NOUNT MONTALEMBERT is a man who, alike by his genius and his virtues, does honour to his order, his country, and his Church. The utterances of such a man must deserve attention at all times; and at the present time the utterances of any man may well be thought to have some claim to it, whose 'whereabout' is France, and whose tones are both adverse to the ruling power and dissonant from those of his own co-religionaries and habitual allies. These strong presumptive titles are not reduced, but heightened and confirmed, when we know that the avowed purpose of the work before us is to recommend to the clergy and the faithful of France that cause of constitutional liberty, upon which the world had until now conceived that they had unanimously turned their backs.

Yet another step upwards to our climax, from which we must too soon and wofully descend. That which M. de Montalembert recommends, he is certain to recommend with zeal, eloquence, and power. We read him with admiration, even when dissentient: with delight, when able to concur. And what Englishman will not in the main agree with his brilliant and just Apology for the thirty-four years of Constitutional Government in France ?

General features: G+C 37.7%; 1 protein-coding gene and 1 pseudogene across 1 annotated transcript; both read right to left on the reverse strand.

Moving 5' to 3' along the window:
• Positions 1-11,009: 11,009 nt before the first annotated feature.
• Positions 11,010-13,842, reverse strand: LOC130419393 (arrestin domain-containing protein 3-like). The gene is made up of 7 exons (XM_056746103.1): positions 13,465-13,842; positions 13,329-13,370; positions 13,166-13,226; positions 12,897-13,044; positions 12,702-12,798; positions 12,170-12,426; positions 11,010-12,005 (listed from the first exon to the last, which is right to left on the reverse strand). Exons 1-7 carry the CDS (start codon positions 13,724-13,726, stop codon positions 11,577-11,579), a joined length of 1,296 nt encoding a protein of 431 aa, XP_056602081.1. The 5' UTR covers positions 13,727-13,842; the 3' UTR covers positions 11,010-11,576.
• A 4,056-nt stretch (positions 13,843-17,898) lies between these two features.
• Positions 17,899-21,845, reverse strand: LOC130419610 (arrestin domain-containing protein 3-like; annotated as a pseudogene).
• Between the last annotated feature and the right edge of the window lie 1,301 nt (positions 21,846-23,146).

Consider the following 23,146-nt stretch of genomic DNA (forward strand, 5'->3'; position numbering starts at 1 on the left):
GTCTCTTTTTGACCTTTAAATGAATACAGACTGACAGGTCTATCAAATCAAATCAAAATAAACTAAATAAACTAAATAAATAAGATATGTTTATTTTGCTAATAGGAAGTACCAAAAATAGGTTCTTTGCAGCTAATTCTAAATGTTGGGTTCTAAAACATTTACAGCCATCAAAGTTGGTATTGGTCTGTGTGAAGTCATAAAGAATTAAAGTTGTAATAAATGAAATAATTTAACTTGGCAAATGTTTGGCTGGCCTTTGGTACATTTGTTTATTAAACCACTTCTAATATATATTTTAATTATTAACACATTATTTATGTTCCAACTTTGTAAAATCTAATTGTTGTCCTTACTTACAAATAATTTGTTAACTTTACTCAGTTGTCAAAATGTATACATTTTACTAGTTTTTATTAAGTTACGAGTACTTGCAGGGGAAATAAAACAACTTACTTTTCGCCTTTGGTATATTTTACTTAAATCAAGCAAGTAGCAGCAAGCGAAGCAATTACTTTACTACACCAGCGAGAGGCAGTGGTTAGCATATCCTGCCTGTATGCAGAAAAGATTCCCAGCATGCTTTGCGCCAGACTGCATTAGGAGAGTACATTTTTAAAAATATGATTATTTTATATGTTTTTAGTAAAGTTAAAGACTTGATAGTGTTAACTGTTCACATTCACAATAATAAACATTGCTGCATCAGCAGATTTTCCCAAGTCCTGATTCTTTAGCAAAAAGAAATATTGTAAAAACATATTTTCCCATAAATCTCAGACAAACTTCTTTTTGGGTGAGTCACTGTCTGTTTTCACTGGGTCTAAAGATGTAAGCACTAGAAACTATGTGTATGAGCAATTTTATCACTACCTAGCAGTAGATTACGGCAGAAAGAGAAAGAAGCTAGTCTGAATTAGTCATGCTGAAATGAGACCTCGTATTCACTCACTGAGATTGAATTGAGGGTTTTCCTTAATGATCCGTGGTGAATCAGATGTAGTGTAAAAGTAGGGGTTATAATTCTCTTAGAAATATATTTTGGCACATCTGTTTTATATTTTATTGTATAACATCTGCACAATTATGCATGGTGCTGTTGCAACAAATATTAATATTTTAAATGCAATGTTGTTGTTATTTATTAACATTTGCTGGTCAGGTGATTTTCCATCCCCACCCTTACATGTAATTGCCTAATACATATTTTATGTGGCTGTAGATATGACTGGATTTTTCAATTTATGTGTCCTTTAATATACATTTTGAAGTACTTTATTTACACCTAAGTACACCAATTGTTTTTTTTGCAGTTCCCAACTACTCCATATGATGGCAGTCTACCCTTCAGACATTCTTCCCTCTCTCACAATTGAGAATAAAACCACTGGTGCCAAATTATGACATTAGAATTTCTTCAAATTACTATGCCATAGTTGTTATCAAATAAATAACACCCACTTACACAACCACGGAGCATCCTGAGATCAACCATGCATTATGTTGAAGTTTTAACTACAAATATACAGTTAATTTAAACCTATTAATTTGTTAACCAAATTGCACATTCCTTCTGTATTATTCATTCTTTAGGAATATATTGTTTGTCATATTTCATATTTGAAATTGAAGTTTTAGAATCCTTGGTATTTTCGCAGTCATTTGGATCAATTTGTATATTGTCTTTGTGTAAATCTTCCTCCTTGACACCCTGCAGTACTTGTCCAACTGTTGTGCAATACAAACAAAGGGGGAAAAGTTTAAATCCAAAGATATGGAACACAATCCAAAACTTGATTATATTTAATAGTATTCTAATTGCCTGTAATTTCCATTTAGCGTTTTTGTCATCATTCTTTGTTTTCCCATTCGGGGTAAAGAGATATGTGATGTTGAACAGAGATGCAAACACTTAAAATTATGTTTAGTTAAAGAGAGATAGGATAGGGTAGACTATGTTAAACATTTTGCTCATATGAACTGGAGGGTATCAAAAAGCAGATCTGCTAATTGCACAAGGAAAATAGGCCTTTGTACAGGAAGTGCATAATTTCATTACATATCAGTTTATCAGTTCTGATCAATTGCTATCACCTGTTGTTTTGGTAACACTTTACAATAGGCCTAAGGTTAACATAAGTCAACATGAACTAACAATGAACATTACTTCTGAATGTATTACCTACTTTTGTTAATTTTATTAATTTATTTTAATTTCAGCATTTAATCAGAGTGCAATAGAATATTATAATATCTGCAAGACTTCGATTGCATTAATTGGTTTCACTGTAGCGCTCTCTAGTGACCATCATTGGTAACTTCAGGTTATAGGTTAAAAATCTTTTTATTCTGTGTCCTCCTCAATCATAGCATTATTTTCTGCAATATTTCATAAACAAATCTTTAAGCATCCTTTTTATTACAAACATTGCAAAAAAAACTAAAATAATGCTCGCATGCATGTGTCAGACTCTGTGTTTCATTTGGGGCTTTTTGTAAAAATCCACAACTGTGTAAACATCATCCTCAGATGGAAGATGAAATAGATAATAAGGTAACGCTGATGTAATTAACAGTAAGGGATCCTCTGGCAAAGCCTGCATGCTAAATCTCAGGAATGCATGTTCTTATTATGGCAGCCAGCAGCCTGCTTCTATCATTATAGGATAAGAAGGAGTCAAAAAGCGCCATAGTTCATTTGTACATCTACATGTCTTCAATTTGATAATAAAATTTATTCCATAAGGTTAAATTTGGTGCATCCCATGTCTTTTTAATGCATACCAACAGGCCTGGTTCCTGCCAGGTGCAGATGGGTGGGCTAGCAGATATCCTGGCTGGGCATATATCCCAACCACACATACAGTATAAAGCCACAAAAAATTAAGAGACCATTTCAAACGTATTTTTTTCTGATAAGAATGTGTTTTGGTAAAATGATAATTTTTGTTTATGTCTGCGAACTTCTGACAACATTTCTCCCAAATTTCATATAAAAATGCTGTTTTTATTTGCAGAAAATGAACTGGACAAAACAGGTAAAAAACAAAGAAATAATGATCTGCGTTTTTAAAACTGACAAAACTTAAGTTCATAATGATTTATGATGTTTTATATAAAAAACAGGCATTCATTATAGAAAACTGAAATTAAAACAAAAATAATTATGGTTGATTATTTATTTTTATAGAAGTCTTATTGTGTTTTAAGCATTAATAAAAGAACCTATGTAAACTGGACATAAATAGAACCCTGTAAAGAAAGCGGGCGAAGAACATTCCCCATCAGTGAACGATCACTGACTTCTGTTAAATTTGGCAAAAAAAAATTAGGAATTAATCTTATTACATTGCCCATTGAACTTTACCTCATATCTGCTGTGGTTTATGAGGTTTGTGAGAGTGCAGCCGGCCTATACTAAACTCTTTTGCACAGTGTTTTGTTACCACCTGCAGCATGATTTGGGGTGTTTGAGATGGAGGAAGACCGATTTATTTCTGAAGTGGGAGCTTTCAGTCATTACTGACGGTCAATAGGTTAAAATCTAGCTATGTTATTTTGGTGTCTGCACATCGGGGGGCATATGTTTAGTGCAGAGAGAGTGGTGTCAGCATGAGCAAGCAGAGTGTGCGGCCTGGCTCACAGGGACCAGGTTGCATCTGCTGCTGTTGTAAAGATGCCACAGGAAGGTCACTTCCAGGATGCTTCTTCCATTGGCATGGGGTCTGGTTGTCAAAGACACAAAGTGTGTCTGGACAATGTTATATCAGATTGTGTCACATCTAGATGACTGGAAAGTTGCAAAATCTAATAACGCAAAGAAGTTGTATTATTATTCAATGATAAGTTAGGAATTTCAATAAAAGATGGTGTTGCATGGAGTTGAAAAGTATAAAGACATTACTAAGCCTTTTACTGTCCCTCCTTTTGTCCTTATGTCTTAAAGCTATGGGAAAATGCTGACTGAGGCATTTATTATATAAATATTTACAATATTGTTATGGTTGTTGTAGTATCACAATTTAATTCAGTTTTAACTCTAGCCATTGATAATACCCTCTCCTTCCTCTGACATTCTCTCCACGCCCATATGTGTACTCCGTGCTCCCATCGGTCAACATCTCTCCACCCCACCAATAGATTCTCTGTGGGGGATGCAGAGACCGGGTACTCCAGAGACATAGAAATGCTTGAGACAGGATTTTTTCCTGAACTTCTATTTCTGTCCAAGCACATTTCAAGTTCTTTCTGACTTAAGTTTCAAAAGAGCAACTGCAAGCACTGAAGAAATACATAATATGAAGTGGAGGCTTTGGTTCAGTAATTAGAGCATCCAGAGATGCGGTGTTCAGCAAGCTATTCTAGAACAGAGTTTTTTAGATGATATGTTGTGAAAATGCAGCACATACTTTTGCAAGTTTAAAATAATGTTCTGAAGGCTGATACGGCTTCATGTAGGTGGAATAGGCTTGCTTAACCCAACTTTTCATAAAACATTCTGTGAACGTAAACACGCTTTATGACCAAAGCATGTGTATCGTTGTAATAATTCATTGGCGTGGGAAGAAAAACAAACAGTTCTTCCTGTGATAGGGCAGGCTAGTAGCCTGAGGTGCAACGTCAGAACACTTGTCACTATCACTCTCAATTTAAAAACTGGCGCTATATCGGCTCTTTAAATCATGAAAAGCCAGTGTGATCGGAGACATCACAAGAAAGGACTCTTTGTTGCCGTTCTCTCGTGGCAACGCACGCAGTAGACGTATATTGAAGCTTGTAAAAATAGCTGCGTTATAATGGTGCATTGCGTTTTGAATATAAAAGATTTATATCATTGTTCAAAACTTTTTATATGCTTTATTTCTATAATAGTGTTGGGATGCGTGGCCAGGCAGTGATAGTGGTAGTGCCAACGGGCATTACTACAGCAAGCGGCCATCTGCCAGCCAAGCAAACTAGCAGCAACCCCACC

'On affirme que le système constitutionnel ne dure pas et ne produit rien. Réponse: il a duré en France trois fois plus longtemps que la monarchie absolue fondée par le plus grand génie des temps modernes. · Il a régné en France de 1814 à 1848; et ces trente-quatre années-il ne faut pas se lasser de le répéter en présence des injures et des mensonges qu'on entasse chaque jour-ces trente-quatre années ont été, tout bien compensé, sinon les plus éclatantes, du moins les plus libres, les plus heureuses, les plus tranquilles de son histoire.

Pendant ce tiers de siècle, le gouvernement représentatif a porté victorieusement les armes françaises en Espagne, affranchi la Grèce, sauvé la Belgique, conquis l'Algérie. Il a produit des orateurs et des hommes d'État du premier mérite. Il a donné une vie féconde et glorieuse à toutes les branches de l'intelligence nationale; il a ouvert un libre cours à toutes les forces, à toutes les industries, à toutes les doctrines, à toutes les idées, à toutes les études. Il a fait prévaloir partout le sentiment du droit, et de la modération dans l'exercice du droit. Enfin, ce qui doit être placé en première ligne par ceux à qui je m'adresse, il a imprimé à la foi catholique, à la réaction religieuse, un mouvement tel que le monde n'en avait point vu depuis deux siècles. Quand le régime qu'on veut lui substituer aura duré trente-cinq ans, alors, mais alors seulement, on pourra dresser son bilan, et comparer ses pertes et ses profits à ceux du régime que l'on insulte.'